pampaintspill man page

pampaintspill - smoothly spill colors into the background

Synopsis

pampaintspill [--bgcolor=color] [--wrap] [--all] [--downsample=number] [--power=number] [filename]

Minimum unique abbreviations of option are acceptable.  You may use double hyphens instead of single hyphen to denote options.  You may use white space in place of the equals sign to separate an option name from its value.

Description

This program is part of Netpbm(1).

pampaintspill produces a smooth color gradient from all of the non-background-colored pixels in an input image, effectively "spilling paint" onto the background.  pampaintspill is similar to pamgradient but differs in the following characteristics:

Results are generally best when the input image contains just a few, crisp spots of color. Use your drawing program's pencil tool - as opposed to a paintbrush or airbrush tool - with a small nib.

Options

--bgcolor=color

  Explicitly specify the background color. color can be
     specified using any of the formats accepted by the ppm_parsecolor() library       routine such as red or #ff0000.  If
     --bgcolor is not specified, pampaintspill makes an
     educated guess about the background color based on the colors in the
     image's corners.

--wrap

  Allow gradients to wrap around image borders. That is, colors
     that spill off the right side of the image reappear on the left side of
     the image and likewise for left/right, top/bottom, and
     bottom/top. --wrap makes images tileable, which is nice for
     producing desktop backgrounds.

--all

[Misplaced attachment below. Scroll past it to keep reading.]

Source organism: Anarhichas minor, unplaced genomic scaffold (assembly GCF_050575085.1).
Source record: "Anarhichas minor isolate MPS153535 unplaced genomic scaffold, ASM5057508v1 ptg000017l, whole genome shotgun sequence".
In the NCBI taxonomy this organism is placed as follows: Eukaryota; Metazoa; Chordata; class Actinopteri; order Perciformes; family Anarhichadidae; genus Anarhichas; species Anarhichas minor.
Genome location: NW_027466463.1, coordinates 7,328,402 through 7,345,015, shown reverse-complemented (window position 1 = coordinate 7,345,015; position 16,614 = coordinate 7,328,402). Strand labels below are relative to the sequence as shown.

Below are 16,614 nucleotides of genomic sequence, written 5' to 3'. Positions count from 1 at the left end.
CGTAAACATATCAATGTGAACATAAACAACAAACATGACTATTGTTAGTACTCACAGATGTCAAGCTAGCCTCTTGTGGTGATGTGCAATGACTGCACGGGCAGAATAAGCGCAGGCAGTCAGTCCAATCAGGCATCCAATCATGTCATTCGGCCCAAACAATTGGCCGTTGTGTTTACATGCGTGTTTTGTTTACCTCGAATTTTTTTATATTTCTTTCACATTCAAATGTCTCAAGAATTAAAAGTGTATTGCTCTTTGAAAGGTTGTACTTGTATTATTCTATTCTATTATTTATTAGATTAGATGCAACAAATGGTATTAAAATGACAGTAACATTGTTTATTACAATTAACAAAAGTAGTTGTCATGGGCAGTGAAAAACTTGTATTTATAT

Recolor all pixels, not just background pixels. Normally,
     non-background-colored pixels in the input image appear unmodified in
     the output image. With --all, all pixels are colored
     based on their distance from all of the (other) non-background-colored
     pixels.

--downsample=number

  Ignore all but number non-background-colored pixels.
     When a large number of pixels in the input image differ in color from
     the background, pampaintspill runs very slowly. The
     --downsample option randomly selects a given number of colored
     pixels to use as paint sources for the gradients and ignores the rest,
     thereby trading off image quality for speed of execution.

--power=number

  Control how color intensity changes as a function of the
     distance from a paint source. The default value for number is
     -2.0, which means that intensity drops (because of the minus sign) with
     the square (because of the 2.0) of the distance from each paint
     source. -2.0 generally works well in practice, but other values can be
     specified for various special effects. With very small numbers of paint
     sources, -1.0 may produce subtler gradients, but these get muddier as
     the number of paint sources increases. Positive numbers (e.g., 1.0 and
     2.0) make the paint sources stand out in the output image by pushing the
     gradients away from them.

See Also

History

pampaintspill was new in Netpbm 10.50 (March 2010).

Table Of Contents

Document Source

This manual page was generated by the Netpbm tool 'makeman' from HTML source.  The master documentation is at

http://netpbm.sourceforge.net/doc/pampaintspill.html

Info

netpbm documentation